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Crown Prosecution Service makes commitment to male victims of sexual and domestic abuse

CPS publishes first ever public statement ‘recognising the needs and experiences of male victims’

The Crown Prosecution Service has published its first ever public statement recognising the needs and experiences of male victims of offences including rape, domestic abuse, harassment, stalking and child sexual abuse.

The CPS says that many male victims of these crimes never come forward to report them to the police. This can be for a variety of reasons, including fear that their masculinity may appear to be diminished if they report domestic abuse or that homophobic assumptions will be made around their sexuality if they are raped by a man.

The CPS, which says that it has always been committed to securing justice for all victims, both male and female, and applies policies fairly and equally, has worked with groups which represent the interests of male victims to explore the issues they face in relation to these offences.

The new CPS public statement sets out:

The Director of Public Prosecutions, Alison Saunders, said:

"The way society views masculinity can make it very difficult for men and boys who are the victims of sexual and domestic offences to come forward.

"This 'public statement' formalises the CPS commitment to male victims and recognises that stereotypes of masculinity and femininity can, and do, feed sexist and homophobic assumptions. These can deter male victims from reporting abuse and pursuing a prosecution.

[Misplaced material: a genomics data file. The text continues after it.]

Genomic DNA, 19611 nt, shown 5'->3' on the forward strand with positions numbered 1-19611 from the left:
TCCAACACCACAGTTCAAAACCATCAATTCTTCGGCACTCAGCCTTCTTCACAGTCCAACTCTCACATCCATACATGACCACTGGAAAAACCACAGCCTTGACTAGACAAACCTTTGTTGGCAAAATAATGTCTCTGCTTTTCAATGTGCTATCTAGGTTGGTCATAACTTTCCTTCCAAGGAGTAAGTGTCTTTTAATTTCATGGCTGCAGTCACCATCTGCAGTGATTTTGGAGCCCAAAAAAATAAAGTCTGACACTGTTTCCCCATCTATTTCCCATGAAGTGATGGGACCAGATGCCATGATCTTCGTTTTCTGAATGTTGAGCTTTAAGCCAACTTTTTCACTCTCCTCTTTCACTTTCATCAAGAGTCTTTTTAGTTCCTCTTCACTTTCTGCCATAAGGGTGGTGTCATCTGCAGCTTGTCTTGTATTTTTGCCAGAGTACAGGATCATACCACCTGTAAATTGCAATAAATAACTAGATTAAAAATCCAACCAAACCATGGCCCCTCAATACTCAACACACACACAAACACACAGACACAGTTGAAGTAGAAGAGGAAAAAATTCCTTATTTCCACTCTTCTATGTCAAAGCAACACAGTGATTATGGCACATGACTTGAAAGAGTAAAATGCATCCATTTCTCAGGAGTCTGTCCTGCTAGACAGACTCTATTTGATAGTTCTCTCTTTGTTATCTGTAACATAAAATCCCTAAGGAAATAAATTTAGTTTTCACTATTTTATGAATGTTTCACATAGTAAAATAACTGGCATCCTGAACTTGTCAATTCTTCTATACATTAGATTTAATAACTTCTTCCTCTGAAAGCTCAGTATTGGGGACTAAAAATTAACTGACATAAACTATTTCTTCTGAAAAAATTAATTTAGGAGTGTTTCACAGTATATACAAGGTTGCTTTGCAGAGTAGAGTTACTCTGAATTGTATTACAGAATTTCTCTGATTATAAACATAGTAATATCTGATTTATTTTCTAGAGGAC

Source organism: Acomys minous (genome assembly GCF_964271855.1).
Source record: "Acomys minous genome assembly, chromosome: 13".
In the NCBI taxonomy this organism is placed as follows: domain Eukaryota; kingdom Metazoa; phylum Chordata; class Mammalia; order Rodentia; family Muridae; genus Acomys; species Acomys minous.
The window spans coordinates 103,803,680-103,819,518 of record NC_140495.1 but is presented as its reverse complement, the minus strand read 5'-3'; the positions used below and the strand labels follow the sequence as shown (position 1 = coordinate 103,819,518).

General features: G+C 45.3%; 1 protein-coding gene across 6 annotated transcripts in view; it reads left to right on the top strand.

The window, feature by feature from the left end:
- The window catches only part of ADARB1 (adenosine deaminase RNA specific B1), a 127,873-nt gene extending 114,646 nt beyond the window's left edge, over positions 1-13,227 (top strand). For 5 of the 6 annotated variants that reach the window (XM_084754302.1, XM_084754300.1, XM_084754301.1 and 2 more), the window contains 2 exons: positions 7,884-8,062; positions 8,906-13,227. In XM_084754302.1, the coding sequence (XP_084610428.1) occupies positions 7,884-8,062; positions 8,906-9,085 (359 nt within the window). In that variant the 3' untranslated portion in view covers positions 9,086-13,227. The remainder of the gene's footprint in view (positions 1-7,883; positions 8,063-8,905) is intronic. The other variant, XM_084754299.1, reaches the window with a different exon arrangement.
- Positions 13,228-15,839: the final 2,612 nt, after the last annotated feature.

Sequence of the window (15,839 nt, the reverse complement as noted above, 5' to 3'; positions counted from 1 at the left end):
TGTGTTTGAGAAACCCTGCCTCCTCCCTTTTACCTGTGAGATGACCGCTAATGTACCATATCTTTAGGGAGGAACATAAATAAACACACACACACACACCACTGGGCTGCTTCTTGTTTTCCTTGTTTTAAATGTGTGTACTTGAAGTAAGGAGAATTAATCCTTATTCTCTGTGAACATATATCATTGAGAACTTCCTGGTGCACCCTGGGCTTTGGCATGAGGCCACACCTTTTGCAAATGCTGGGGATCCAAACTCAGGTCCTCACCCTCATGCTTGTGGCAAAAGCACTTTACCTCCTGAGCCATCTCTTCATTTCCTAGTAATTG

"The statement addresses this challenge and I hope it will create an environment that gives male victims increased confidence to come forward and get the justice they deserve."

The statement forms part of the CPS revised Violence Against Women and Girls (VAWG) Strategy 2017-2020 which outlines the CPS's approach to all VAWG Crimes.

The CPS, in line with the United Nations conventions, ratified by the Government, states that these crimes have a disproportionate number of female victims, hence the continued use of the term "VAWG". However, the CPS also recognises the experience of male victims and the distressing impact on them.

For the CPS public statement, click here.

8/9/17